2: Beta Theta Pi!

1: No, of course, yeah.

2: Beta Theta Pi Sigma Roe.

AW: Were you guys DJing the frat?

2: That’s where it all started.

1: That’s where it all started.

2: That’s where it all started, yeah.

1: There was twin bros that were two years older than us that gave him our first gig.

2: They were identical twins. We went to U of I, and they managed the bars on campus, and, like, one day a DJ didn’t show up and I was the only—

1: He was, like, stoned as shit on this dude’s Tempurpedic bed, and I was, like, tappin’ him, like, “Yo, they said you need to go DJ!” And he’s like, “What?”

AW: So did you guys blow the gig, or…?

1: No!

2: No!

1: Well… kinda.

2: Well, it was actually funny, I showed up because I was the only student on campus with equipment… this was when, like, know one knew how to DJ.

1: 2009?

2: Yeah, 2009. But yeah, it was funny because I was playing on turntables back then, and, uh, everyone was all, like, supportive or whatever, but I had the system plugged into phono. Er, so, if anyone knows, when you’re plugged into phono it sounds like you’re playing all of your music inside a bucket. And it was like that for four hours. And everyone’s like “You’re killin’ it! You’re killin’ it!” or whatever, and then at the end of the night I turned it over to line and it turns into crystal clear at the last song. And it was just, like, funny to me because everyone’s telling me I’m killin’ it, but clearly it sounded like [I was in a bucket] all night. So I didn’t blow it, but I blew it.

1: But no one had heard Katy Perry [or] LMFAO remixes ever in a bar, so they were just so pumped regardless of the quality.



AW: Let’s talk about the music. What do you guys have coming up? What do you want to do?

1: We just put out a remix, uh, two days ago, and, uh, our first original song on iTunes, like a week ago, so we’ve been putting out a lot of stuff.

2: We started our own label and, uh, we have like ten tracks backed up right now. It’s crazy because we’re basically making it up as we go, like, building an internal PR/marketing operation as we release songs to online retailers, um, because a lot of labels, like, liked our music but didn’t necessarily think it fit, so we just decided… because we do all of our booking and management in-house with all our friends. Uh, just, like, a squad of six to eight people. But being in control of, like, creativity, content, and our money, uh, was just, like, what makes us free, so that’s kinda the whole… like, we literally… this past month was sealing the label up, it’s running, so now we can release music, um, and sell it and not really have to just, like, you know, wait on anyone else or wait on other labels. We’re just building as we go. Like, we’re trying to combine, like, artistic visuals with our songs and run international PR campaigns, but it’s a straight-up operation that’s grown out of Chicago.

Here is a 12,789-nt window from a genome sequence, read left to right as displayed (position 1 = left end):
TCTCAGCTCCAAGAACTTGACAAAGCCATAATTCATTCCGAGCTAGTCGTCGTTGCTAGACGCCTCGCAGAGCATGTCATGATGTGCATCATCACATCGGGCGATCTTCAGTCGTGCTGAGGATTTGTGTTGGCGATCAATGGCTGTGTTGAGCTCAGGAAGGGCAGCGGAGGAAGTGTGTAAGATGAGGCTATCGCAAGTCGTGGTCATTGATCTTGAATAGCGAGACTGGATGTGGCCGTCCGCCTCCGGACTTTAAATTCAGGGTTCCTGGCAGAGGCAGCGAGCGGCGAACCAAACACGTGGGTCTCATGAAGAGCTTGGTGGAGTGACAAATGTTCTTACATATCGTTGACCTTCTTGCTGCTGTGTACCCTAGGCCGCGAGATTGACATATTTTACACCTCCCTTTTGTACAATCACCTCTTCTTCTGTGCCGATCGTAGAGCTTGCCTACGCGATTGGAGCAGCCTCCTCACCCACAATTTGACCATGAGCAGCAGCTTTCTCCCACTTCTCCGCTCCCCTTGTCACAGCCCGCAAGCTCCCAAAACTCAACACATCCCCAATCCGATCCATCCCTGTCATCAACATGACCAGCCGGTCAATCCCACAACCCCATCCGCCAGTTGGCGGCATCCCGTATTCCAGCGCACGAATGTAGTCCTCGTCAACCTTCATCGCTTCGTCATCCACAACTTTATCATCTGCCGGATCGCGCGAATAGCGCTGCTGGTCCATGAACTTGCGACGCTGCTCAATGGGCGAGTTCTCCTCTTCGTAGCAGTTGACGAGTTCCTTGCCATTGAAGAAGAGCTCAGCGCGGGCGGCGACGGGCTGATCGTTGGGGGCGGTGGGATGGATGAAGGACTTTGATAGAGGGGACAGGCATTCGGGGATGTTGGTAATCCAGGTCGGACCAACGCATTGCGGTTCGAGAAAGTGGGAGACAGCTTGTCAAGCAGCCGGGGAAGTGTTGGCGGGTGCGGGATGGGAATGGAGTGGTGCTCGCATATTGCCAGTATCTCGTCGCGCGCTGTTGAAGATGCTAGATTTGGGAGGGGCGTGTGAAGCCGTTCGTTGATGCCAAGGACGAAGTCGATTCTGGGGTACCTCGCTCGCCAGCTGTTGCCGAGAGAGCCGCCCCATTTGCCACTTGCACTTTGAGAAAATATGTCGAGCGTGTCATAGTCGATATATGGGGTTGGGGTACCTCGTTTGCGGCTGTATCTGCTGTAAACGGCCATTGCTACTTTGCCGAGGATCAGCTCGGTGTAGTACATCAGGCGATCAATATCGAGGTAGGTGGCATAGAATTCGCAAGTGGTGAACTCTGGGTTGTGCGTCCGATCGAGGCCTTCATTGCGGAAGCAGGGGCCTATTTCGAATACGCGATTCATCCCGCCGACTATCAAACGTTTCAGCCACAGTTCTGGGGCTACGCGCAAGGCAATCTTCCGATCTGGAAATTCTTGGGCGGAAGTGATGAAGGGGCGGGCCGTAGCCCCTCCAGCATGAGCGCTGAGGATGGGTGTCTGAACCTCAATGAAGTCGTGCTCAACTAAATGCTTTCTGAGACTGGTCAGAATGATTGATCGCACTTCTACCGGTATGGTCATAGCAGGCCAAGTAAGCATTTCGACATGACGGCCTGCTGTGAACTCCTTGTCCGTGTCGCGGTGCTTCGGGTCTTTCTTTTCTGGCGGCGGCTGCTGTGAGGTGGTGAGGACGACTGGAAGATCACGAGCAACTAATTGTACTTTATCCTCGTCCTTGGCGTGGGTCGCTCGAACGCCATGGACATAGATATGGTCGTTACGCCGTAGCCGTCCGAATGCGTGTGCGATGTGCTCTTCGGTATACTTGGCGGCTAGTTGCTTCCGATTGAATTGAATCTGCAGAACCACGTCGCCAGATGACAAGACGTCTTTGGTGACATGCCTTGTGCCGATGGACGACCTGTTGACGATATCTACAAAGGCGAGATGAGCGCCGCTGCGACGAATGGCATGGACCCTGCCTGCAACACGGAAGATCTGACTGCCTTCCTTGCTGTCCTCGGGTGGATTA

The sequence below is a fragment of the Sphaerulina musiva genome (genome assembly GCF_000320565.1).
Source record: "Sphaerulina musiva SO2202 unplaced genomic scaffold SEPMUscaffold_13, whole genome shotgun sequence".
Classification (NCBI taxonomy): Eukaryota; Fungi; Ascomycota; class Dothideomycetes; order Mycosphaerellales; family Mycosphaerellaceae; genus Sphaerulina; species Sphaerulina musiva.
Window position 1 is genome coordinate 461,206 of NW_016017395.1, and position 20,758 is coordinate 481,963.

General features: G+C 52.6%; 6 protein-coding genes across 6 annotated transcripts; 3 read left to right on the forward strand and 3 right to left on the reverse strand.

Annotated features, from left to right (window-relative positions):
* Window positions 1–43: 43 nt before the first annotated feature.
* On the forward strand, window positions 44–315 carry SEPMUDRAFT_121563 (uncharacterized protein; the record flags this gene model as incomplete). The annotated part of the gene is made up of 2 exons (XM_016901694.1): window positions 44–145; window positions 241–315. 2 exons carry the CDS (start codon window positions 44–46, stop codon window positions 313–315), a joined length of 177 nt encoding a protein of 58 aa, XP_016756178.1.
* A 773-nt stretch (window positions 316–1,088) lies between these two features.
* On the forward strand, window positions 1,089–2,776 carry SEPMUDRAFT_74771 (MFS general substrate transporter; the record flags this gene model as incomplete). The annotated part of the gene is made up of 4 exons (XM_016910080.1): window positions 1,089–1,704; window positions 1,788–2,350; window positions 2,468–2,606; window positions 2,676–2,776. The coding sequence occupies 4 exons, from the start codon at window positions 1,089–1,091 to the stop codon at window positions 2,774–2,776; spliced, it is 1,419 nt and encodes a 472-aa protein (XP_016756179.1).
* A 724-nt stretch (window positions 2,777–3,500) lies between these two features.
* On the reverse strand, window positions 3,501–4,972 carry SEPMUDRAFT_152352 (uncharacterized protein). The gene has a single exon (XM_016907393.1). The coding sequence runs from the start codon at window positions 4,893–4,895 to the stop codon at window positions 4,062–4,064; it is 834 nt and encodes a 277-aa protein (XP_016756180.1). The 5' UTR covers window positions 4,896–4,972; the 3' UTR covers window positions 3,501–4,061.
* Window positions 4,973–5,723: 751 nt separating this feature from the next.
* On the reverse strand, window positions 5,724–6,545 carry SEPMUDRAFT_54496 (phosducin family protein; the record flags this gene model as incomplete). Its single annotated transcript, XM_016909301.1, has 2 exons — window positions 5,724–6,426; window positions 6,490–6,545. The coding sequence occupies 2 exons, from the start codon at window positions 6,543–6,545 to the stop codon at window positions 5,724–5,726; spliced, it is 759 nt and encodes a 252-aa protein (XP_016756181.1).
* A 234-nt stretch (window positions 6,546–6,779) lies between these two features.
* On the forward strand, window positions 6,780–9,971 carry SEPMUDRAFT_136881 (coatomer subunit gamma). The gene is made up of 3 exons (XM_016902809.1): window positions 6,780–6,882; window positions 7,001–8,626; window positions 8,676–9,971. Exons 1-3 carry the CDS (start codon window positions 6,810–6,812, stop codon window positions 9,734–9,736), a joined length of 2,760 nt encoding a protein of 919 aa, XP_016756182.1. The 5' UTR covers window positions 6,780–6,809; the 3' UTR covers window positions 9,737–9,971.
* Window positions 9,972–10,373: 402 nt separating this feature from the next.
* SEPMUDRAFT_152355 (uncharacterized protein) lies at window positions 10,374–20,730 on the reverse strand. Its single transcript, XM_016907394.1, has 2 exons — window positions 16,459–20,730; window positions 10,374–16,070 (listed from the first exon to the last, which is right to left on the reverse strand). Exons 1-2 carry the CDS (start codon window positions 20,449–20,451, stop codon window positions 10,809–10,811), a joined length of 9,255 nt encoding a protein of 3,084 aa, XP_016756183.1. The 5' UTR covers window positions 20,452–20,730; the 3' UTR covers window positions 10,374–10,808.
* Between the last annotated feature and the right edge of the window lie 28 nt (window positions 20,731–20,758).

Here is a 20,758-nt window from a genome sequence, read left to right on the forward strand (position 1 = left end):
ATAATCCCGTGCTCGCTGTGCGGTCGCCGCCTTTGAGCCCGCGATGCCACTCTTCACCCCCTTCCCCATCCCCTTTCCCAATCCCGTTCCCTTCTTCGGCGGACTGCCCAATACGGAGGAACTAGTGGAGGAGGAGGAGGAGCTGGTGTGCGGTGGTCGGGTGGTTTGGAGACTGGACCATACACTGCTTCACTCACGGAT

AW: Were they trying to brand you guys?

2: Oh, it was just like, we could tell—

1: Everyone was trying to figure out what our brand was and we are not trying to—

2: To have a brand. Haha.

1: To just pretend to be something. We’re just trying to be ourselves and eventually, you know, like, I feel like we always compare ourselves like Macklemore, like, how he was, like, in the game for ten years doing his own thing, and then he was 30 years old and blew up, like, on the Grammys… errr… whatever it was where he was playing Thrift Shop. But you know, that’s like us. We’re gonna be independent for awhile and build our shit, and then eventually, you know, we’ll be hosting the Grammy’s and everyone will say “Where did these guys come from?” and we’ll be like, “We’ve been doing this for awhile.”

2: Haha. Mmhmm.



AW: I thought Macklemore’s last track was corny as hell, so how do you maintain your authenticity?

1: Um…

2: Well you maintain your authenticity by not givin’ a fuck.

1: We would never, like, stand behind a track… like, we’ve made a lot of songs, that, like, certain entities have paid us to make that we wouldn’t release publicly just because they wanted it crafted a certain way… Um, it sounds like we’re making music for other DJs, but really it’s a traditional Norwegian coming of age where these Norwegian kids buy busses and travel the country and pay DJs to make them theme songs, so we were making songs for that.

2: Like ghost production for… kids.

1: They’re like, ‘We want this big-room banger!’ and we don’t really wanna release a big-room banger, we want it to have more musical, melodic elements—

2: Literally I don’t like what I’m making but I know I can make it—

1: But they’re paying us for it—

2: So I’ll make it for them……

1: And we basically just say, “Hey, you guys have the track, we’re not gonna release it, like, we’re not even gonna put our name on it, like, whatever,” you know?

2: In terms of our own brand, though, I think we remain authentic by just literally being ourselves and refusing to do anything else.

1: Yeah.

2: And people will buy into that eventually because we get better at being ourselves through, like, all the music and stuff.

1: Yeah.

2: And more people buy into it everyday.

1: And if you check out our Soundcloud, you can just see all the different styles of music we release because that’s what naturally comes out of us, and we could narrow it and, you know, fit into a certain, like—

2: We could… we could blow up if we wanted to—

1: But we don’t want to.

2: You know, the Chainsmokers are a really good example of someone who kinda does a bunch of different stuff and they really killed it and they’re really talented, but there’s a bunch of guys will just stick to one sound and will just use that to blow up.

1: And their goal is to make money off it, and our goal is not to make money. Our goal is to make music and be free.

2: Be happy! And successful! And able to survive.

1: When money’s behind it, you’re gonna, like, kinda shift your music. Like, if you’re getting paid for it but you can’t be yourself, you’re like, ‘Okay, maybe I’ll just, you know, not be myself so I can get this money.’ And then you go down that lane and two years later you’re just making shitty music that you don’t want to make, but it pays the bills.

2: You might be getting paid, but you’re not happy, so we’d rather not get paid and be happy then eventually make it later down the road.